Reclined on a sofa in his five-storey Mayfair town house, known as The Hive – its shelves filled with curios such as a model of an AC Cobra, a crash helmet given to him by TAG Heuer and several sizeable photography books – George Bamford, a scion of the JCB empire, candidly reveals that dyslexia makes it very difficult for him to read. The condition has made him sate his innate burning curiosity in other ways – including indulging what he calls his “magpie” tendencies when it comes to collecting. Bamford’s catalyst moment is woven into horological folklore: wearing a new Rolex Daytona to a dinner party and finding that many other guests had the same one, he went off and used an engineering process to turn his watch a deep battleship grey. The cries of “do mine too” heralded the birth of an enterprise, The Bamford Watch Company, in 2004. Back then, customisation was considered a heresy, but with personalisation and luxury having become so inextricably intertwined, Bamford has now become an official customiser of the three LVMH brands: TAG Heuer, Zenith and Bulgari.
I love black because it brings out shades of beauty. If you look at a car in a bright colour, you see that bright colour. If you look at a car in black, you see the nuances of how a designer has done pin lines. [Gestures to a metre-long model of a Concorde on a stand in the corner.] That was given to me by a guy who has a gallery in Pimlico – you’ll always have people who feed your addictions – and I got some people to spray it in black and aqua blue. Look at the sheen. Look at the flex, the sweep of the wing. With black watches, you can see stuff like a subtle chamfer edge. Also, a black watch is not as shouty, and I never wear a watch for someone else – I wear it for me.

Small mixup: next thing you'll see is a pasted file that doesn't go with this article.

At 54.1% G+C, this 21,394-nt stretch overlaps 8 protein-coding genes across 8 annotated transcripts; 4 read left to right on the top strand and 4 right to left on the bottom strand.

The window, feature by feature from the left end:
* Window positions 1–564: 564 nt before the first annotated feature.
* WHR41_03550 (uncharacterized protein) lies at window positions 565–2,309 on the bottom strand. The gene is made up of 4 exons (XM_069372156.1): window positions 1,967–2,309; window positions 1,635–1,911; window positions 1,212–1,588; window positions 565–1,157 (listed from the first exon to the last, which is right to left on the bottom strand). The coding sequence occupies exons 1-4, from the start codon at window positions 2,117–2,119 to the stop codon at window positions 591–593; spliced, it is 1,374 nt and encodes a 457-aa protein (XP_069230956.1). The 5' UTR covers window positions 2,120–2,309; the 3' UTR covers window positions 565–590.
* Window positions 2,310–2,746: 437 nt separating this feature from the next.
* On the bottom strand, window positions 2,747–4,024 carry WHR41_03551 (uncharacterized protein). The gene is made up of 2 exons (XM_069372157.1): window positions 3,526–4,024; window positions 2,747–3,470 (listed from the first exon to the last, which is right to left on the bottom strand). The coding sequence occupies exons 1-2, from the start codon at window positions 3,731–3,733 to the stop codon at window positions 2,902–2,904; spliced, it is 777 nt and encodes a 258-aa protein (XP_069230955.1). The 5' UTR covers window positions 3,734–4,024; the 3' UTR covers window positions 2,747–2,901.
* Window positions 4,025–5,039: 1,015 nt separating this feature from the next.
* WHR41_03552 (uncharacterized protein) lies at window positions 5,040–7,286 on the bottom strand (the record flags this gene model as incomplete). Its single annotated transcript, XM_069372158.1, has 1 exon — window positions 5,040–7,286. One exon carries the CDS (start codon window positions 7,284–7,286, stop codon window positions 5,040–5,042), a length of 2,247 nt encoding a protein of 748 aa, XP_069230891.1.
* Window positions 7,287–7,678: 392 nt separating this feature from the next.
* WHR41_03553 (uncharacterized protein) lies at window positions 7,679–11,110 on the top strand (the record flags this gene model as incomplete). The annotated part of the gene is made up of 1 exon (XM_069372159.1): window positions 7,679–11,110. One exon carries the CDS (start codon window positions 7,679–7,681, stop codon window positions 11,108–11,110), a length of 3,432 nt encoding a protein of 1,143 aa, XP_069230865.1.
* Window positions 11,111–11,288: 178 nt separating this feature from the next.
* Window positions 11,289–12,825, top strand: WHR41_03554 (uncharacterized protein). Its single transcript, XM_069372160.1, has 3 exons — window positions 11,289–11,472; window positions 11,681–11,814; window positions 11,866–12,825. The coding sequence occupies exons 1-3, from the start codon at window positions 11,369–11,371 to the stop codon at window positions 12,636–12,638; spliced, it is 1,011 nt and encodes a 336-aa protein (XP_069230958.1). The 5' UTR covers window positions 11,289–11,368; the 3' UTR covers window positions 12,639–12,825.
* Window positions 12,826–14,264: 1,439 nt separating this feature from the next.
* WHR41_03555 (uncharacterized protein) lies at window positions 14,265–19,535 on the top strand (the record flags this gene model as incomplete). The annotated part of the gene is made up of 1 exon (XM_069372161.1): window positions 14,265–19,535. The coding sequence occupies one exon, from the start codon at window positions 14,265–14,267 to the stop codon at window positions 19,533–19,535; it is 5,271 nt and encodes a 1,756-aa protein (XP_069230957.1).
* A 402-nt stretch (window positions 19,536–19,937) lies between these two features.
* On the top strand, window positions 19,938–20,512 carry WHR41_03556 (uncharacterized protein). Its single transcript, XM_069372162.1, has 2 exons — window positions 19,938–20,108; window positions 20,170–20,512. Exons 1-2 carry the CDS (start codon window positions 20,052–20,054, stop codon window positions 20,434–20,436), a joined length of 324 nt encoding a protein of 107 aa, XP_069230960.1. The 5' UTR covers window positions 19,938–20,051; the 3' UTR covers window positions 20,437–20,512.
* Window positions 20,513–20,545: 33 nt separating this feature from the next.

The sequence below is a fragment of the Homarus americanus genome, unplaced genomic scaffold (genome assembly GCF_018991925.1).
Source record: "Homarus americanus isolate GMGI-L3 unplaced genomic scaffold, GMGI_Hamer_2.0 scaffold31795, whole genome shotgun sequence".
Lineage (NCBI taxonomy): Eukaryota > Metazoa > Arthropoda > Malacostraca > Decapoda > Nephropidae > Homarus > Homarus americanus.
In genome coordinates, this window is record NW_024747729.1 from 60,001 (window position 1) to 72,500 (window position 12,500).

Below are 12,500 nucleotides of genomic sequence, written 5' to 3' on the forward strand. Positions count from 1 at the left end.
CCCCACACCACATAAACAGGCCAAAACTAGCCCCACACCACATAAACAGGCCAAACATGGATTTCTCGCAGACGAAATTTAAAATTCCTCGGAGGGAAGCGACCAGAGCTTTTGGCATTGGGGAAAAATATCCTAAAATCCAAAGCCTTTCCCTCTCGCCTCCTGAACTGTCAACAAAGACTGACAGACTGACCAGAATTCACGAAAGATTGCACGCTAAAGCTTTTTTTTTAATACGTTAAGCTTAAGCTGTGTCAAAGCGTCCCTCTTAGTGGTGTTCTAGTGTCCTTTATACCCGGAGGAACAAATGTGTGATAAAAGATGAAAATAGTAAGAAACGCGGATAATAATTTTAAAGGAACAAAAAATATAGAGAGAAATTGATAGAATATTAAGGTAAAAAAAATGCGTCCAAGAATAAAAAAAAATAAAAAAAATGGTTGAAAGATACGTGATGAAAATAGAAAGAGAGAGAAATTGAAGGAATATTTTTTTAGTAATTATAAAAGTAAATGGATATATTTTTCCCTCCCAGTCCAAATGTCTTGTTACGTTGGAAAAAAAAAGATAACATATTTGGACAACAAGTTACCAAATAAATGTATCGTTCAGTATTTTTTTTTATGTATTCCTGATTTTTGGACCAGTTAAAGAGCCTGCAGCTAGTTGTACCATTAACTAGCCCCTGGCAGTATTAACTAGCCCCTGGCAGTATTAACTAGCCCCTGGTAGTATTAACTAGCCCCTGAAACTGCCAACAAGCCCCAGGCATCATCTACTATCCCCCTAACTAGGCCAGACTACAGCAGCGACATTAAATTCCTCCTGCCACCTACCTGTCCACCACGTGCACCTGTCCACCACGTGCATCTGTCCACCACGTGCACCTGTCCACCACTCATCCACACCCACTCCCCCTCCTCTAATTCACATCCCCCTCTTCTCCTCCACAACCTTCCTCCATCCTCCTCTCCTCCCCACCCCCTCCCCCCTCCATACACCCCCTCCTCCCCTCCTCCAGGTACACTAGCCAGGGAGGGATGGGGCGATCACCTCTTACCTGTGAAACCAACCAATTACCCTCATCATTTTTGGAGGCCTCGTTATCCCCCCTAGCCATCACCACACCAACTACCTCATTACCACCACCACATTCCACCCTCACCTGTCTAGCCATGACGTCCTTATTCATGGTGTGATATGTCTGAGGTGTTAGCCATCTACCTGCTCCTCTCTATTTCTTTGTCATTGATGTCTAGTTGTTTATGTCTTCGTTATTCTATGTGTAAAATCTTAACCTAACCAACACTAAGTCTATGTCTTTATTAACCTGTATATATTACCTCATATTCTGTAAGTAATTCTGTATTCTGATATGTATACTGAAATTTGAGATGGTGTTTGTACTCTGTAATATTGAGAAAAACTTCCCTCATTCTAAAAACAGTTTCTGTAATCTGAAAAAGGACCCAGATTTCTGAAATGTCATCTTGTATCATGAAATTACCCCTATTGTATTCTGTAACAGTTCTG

When I customised that first watch, I wanted something the opposite to bling, which is black. So I went to see the engineers at the family business and said: “Is there any way of changing steel into another colour?” And they said: “Well, there is something used in the mining industry to make a non-friction drill bit. It’s a bluey-black internal coating.” It was a back-and-forth process, involving visiting this facility full of steampunk-style machines. Nowadays we’d use a military-grade titanium coating.
The joy of discovery
I love going down a rabbit warren and finding collectibles, whether it’s watches or cars or crash helmets or the small collection of stopwatches I have upstairs. I have a BMW Z1 with the ‘disappearing’ doors that slide down – one of the pin-ups from when I was a kid. That’s nostalgia, but I also live by a “Got to want to steal it” philosophy. If you go into a shop and you think, “I can’t live without that” you’re onto a good thing … I constantly flick through books thinking, “Oh I love that dial, I don’t have anything like that, no one does that bracelet now, how do I find it…?” I love going through them and going on this magical mystery tour of weirdness.
The price is secondary